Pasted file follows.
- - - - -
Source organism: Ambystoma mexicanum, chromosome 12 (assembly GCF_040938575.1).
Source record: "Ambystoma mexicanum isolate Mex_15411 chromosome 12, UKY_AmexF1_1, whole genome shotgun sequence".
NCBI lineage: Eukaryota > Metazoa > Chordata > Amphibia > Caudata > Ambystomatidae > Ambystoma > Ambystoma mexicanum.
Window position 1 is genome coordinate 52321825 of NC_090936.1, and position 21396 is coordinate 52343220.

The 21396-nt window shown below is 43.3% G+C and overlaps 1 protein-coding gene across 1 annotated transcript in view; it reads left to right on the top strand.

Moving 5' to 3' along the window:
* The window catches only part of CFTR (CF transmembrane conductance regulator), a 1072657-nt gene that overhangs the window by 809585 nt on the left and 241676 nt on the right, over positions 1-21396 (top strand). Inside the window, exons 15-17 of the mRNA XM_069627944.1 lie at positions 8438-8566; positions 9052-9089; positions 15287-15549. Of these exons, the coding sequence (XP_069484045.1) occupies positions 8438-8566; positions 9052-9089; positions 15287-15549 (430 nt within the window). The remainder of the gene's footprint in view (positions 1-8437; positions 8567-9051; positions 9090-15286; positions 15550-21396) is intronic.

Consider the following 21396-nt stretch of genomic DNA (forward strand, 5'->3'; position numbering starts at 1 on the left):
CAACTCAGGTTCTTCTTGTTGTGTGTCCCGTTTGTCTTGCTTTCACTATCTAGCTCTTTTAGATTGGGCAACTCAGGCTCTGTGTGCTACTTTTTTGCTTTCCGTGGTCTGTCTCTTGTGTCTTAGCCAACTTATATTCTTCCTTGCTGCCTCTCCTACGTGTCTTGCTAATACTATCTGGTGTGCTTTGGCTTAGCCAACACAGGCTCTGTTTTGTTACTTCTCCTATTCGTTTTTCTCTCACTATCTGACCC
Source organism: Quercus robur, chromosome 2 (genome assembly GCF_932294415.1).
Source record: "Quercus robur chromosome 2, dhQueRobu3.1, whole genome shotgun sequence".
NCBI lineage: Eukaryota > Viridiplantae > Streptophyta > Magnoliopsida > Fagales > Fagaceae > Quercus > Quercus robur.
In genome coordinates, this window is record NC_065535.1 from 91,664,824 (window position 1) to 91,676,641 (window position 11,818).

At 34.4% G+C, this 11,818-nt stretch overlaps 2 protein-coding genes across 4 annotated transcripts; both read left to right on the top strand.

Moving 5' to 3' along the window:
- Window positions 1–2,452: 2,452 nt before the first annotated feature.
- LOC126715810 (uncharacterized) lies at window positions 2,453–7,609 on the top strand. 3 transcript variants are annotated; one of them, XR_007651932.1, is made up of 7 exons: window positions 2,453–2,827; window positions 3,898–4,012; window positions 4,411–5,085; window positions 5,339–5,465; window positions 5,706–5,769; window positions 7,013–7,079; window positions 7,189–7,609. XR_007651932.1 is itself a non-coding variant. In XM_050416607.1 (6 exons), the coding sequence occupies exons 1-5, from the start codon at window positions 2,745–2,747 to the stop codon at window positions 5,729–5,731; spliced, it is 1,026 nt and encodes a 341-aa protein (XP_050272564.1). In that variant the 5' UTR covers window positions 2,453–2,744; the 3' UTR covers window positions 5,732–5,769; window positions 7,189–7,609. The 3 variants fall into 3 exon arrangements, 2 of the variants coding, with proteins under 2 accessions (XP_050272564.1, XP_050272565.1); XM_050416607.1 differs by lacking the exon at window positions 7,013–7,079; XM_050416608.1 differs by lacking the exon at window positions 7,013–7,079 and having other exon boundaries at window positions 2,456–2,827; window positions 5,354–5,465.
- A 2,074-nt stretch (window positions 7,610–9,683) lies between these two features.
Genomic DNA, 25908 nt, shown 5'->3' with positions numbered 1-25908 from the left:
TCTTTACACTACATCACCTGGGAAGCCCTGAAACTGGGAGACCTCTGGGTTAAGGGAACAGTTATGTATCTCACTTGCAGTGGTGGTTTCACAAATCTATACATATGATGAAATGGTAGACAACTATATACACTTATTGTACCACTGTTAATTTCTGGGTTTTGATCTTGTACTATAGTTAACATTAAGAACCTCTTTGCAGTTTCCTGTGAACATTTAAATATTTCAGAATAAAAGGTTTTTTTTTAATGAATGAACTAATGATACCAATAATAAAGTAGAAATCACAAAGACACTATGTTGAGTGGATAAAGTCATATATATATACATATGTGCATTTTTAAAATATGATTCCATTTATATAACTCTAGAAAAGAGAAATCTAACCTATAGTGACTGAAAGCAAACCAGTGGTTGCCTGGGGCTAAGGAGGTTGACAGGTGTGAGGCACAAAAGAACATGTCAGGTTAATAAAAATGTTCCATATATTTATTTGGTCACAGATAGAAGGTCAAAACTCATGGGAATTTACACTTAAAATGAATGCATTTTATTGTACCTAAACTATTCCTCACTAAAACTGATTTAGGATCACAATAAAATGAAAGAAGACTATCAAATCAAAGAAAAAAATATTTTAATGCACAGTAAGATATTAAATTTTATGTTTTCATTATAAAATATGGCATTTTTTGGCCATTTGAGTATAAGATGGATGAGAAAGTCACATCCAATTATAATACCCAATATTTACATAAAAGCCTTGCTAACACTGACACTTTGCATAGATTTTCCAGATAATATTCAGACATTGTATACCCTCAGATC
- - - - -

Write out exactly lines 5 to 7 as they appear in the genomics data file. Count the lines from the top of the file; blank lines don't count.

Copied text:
The 21396-nt window shown below is 43.3% G+C and overlaps 1 protein-coding gene across 1 annotated transcript in view; it reads left to right on the top strand.

Moving 5' to 3' along the window:
* The window catches only part of CFTR (CF transmembrane conductance regulator), a 1072657-nt gene that overhangs the window by 809585 nt on the left and 241676 nt on the right, over positions 1-21396 (top strand). Inside the window, exons 15-17 of the mRNA XM_069627944.1 lie at positions 8438-8566; positions 9052-9089; positions 15287-15549. Of these exons, the coding sequence (XP_069484045.1) occupies positions 8438-8566; positions 9052-9089; positions 15287-15549 (430 nt within the window). The remainder of the gene's footprint in view (positions 1-8437; positions 8567-9051; positions 9090-15286; positions 15550-21396) is intronic.